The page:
1919 Excelsior #001
Excelsior #001 (pictured above) was purchased by P. Gagan in July ’07. Gagan got a very special price, probably because he committed very early on, and because I didn’t know the true cost at that time. When he saw me designing the cylinder heads was when “he knew I could do it”. Sorry, I’m embarrased to tell you how much he paid.
Anyhow, we loaded Excelsior #001 into his van and headed to Davenport for the Antique Motorcycle Swap Meet. I thought we were just taking the bike to show people and including the occasional startup, but Gagan had other ideas. He’d been talking to Larry Barnes, an experienced flat-tracker, and Larry was keen to have a ride on the track and enter the Friday night board-tracker races! I didn’t like the idea. It’s one thing to assemble a bike for show, and something entirely different to setup a bike for the track.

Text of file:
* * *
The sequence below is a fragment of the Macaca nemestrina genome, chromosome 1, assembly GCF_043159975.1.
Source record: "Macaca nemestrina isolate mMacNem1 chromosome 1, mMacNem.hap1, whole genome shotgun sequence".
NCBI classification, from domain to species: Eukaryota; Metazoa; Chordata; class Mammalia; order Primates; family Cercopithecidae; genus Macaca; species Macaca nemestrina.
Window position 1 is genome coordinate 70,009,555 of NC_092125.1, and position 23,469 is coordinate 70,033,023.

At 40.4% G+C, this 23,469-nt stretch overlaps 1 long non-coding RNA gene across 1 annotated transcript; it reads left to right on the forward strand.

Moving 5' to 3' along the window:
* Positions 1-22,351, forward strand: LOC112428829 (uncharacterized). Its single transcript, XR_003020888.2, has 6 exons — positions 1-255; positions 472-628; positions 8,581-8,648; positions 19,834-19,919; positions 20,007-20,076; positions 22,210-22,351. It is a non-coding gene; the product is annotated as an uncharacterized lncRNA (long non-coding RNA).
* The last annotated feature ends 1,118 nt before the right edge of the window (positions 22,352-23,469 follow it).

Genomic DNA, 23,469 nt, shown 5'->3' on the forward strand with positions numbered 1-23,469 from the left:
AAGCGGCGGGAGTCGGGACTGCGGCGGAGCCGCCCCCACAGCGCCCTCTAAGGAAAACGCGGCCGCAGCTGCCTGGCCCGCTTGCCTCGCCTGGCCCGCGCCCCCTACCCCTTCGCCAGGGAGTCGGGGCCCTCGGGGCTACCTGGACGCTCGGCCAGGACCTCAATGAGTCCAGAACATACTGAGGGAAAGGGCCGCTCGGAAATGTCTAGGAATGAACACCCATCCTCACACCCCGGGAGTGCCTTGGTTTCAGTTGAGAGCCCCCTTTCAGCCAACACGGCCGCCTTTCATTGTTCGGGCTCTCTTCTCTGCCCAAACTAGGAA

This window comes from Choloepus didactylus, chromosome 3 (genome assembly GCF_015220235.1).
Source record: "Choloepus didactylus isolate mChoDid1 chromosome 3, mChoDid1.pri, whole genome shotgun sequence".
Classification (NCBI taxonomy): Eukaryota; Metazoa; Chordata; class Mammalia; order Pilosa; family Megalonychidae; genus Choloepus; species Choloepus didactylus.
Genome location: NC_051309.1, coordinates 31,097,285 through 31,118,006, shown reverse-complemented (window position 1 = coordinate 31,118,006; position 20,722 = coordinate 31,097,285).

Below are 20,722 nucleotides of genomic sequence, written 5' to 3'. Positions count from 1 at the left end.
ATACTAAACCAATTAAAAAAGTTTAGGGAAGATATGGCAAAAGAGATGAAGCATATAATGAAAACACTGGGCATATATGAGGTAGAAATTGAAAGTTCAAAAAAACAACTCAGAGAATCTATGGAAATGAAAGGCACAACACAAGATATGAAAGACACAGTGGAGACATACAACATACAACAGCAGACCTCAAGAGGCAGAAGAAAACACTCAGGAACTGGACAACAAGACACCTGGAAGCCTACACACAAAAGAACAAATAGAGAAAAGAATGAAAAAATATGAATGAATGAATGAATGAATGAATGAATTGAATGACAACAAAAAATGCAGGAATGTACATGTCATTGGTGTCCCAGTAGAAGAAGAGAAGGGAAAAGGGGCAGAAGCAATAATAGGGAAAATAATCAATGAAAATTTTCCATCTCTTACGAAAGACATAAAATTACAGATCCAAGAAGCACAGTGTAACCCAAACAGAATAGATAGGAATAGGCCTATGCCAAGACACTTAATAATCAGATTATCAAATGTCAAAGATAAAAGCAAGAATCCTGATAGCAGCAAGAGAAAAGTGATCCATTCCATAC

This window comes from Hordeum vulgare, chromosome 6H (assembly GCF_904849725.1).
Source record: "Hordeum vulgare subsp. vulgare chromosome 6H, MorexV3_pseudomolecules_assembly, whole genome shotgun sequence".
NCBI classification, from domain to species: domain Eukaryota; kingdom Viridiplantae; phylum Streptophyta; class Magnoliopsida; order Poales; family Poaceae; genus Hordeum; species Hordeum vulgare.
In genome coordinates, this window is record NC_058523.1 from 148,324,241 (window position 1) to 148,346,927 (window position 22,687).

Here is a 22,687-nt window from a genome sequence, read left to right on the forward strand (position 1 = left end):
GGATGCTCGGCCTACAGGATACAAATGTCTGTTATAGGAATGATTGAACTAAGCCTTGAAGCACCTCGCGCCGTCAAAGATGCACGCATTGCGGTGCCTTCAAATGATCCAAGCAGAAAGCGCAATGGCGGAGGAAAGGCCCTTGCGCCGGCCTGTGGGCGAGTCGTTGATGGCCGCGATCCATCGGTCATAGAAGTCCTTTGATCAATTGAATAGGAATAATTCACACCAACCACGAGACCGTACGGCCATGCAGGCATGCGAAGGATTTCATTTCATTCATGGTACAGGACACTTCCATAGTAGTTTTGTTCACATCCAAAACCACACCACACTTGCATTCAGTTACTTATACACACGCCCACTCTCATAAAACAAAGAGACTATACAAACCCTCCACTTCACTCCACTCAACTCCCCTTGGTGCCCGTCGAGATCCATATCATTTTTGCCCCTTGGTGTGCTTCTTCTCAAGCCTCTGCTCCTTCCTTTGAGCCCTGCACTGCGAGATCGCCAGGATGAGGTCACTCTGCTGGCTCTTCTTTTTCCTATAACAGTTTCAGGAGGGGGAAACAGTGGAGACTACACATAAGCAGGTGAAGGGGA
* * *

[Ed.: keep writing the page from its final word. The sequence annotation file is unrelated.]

With borrowed tools I did my best to be a factory mechanic. Larry got on the track, and three of us pushed him to get the motor started. Remember: direct drive, no clutch. The Excelsior did run, rather slowly. We discovered it was only running on one cylinder. Gagan had really wanted to use these superbly old Splitdorf racing plugs, and one of them insisted on fouling. I put in more modern plugs, and even though the “reach” was much shorter, they seemed to work fine.
However, Larry still couldn’t go fast, even with more power, because of the engine vibration. His glasses would rattle around inside his helmet, and he had a hard time seeing. I would learn to balance the motor in the months to come. I loctited a LOT of nuts and bolts at the track.
Larry still wanted to race, though (he really is a TRUE racer!). We pushed him to start the race, but it was not to be, as the engine sprocket came loose on the shaft. If it had happened earlier, we could have torqued it back down, but the race was on and there was no time.
Here is Excelsior #001 in the pits at Davenport. We put some padding on the top of the tank, and that’s what the duct tape is holding down. I started making Schebler carbs later, and this carb is one Gagan provided. Until I copied it, I didn’t realize how worn out it really was! It still worked, though.
Here’s Larry doing some laps in the afternoon sunshine.
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